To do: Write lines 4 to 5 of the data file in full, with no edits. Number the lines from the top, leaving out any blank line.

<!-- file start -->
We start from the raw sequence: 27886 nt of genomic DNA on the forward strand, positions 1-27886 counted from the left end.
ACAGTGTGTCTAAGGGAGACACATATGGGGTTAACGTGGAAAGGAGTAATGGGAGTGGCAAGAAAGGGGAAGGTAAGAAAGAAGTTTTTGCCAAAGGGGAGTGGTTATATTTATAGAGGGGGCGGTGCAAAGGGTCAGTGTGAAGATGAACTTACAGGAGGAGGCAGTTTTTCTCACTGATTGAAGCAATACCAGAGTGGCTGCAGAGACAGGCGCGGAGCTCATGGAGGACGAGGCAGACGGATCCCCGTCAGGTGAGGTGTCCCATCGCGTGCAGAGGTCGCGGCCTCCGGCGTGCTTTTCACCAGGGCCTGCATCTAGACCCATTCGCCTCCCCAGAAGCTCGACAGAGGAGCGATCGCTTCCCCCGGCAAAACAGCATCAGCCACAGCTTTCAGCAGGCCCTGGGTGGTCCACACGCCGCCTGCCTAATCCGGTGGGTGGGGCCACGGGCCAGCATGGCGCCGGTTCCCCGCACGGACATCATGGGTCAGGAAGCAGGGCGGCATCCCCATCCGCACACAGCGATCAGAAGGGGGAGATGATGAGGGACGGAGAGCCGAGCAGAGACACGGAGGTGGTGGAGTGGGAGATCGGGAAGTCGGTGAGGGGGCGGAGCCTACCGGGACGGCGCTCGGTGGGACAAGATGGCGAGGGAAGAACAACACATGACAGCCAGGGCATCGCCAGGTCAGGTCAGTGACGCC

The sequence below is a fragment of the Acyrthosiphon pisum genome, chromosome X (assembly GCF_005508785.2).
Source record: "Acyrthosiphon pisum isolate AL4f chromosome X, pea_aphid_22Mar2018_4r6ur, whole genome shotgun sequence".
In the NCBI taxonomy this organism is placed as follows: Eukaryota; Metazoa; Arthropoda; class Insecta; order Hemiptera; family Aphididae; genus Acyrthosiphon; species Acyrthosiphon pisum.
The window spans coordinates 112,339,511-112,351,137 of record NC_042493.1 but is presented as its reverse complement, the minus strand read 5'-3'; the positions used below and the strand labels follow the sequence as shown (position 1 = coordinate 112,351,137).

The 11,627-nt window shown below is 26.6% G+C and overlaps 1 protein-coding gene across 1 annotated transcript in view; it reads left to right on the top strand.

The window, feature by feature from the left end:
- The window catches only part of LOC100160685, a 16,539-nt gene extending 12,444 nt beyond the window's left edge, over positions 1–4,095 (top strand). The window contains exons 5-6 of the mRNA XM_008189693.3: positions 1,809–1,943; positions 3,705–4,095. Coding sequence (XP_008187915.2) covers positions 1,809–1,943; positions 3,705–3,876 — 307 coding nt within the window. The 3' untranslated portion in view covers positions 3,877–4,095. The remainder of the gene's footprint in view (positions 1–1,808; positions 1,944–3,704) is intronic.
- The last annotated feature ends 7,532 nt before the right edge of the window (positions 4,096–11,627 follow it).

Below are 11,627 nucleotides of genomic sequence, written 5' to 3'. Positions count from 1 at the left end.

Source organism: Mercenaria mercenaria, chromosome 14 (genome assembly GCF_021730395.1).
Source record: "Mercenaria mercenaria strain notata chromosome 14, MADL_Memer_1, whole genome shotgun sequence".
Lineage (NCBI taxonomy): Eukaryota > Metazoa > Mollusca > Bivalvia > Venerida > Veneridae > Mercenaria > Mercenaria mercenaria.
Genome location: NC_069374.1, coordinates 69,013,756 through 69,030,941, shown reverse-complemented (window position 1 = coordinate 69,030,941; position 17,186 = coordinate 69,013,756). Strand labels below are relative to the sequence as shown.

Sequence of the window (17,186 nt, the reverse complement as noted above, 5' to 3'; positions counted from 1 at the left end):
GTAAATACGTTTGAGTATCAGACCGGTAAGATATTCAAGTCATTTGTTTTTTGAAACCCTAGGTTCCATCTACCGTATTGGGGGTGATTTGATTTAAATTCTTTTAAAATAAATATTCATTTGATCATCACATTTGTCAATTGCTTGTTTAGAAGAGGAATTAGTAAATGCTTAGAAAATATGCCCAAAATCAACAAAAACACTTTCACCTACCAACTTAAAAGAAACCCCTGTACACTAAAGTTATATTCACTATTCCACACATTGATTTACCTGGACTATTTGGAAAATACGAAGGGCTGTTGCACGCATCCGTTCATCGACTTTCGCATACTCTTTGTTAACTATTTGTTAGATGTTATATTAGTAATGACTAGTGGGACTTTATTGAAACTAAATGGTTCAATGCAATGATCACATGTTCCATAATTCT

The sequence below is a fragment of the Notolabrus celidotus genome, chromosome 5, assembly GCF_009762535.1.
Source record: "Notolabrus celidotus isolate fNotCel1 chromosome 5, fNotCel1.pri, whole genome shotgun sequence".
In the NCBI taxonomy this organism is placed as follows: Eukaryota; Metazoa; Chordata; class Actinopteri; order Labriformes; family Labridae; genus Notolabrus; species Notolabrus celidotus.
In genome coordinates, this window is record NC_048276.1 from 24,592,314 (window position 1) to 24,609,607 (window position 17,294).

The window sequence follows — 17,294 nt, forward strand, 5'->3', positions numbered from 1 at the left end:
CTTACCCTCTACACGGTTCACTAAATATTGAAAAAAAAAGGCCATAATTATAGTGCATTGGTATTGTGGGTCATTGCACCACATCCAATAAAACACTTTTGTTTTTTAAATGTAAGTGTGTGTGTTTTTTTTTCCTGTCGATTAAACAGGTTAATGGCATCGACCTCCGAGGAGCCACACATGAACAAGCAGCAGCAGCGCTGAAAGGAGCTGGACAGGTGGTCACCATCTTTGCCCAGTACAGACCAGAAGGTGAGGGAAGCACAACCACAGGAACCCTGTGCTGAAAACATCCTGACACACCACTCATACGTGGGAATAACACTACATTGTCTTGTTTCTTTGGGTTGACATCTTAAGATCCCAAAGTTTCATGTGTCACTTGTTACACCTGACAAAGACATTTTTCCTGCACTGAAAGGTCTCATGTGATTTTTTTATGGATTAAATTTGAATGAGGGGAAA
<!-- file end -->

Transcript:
Source record: "Acyrthosiphon pisum isolate AL4f chromosome X, pea_aphid_22Mar2018_4r6ur, whole genome shotgun sequence".
In the NCBI taxonomy this organism is placed as follows: Eukaryota; Metazoa; Arthropoda; class Insecta; order Hemiptera; family Aphididae; genus Acyrthosiphon; species Acyrthosiphon pisum.